“Now, the whole world is open to a degree,” he said. “So if you’re isolated, I think you make your own isolation.”

Identity Issue Prominent Everywhere

Lately, the issue of identify is prominent everywhere, he said. Finland has some of the same issues as the U.S. – and many parts of the world – with native Laplander populations facing discrimination, as well as immigration issues.

“It’s hard for people to accept change,” he said.

Usitalo said it’s hard to explain where some people’s hatred toward certain groups comes from – perhaps family, or fears. Wherever it originates, meeting people from different backgrounds is the best way to end it.

“It doesn’t help reading a book, or watching a film even,” Usitalo said. “You have to meet people to realize people aren’t that different from yourself.”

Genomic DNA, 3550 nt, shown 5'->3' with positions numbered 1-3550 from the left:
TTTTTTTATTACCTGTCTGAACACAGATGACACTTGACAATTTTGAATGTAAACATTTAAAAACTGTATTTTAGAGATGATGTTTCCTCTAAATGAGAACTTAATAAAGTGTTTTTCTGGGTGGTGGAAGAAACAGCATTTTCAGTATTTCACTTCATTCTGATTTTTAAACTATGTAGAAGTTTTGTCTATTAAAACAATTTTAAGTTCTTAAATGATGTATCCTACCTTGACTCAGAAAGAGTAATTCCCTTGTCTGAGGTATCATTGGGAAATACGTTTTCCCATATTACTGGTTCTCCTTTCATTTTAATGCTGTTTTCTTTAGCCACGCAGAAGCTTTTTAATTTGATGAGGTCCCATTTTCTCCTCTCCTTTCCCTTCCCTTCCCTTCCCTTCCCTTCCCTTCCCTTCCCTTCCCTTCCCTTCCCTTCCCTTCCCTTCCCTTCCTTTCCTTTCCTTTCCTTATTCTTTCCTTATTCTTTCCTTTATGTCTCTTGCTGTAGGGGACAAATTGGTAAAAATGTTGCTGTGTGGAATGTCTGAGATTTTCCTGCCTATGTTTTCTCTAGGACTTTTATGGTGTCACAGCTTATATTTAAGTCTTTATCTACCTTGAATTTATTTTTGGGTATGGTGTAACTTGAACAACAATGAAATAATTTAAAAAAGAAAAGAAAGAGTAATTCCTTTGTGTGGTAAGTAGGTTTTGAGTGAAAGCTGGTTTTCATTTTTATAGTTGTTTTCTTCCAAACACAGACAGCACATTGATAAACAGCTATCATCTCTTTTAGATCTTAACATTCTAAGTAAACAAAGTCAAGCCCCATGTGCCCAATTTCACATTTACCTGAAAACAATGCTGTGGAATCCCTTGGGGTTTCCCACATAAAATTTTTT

NSU to Participate in SEA-Phages Program

Northern State University has received the distinction of participating in the Howard Hughes Medical Institute’s Science Education Alliance’s Phage Hunters Advancing Genomics and Evolutionary Science (SEA-PHAGES) program beginning in the fall.

This amazing opportunity will allow NSU science students to get involved in real-world research during their early semesters and participate in the science field on a national scale.

After learning about this program at the 2017 South Dakota EPSCoR investigator’s meeting, Dr. Jon C. Mitchell, associate professor of biology, spearheaded the effort to bring this unique opportunity to NSU’s biology, chemistry, physics and mathematics departments, specifically the biotechnology program.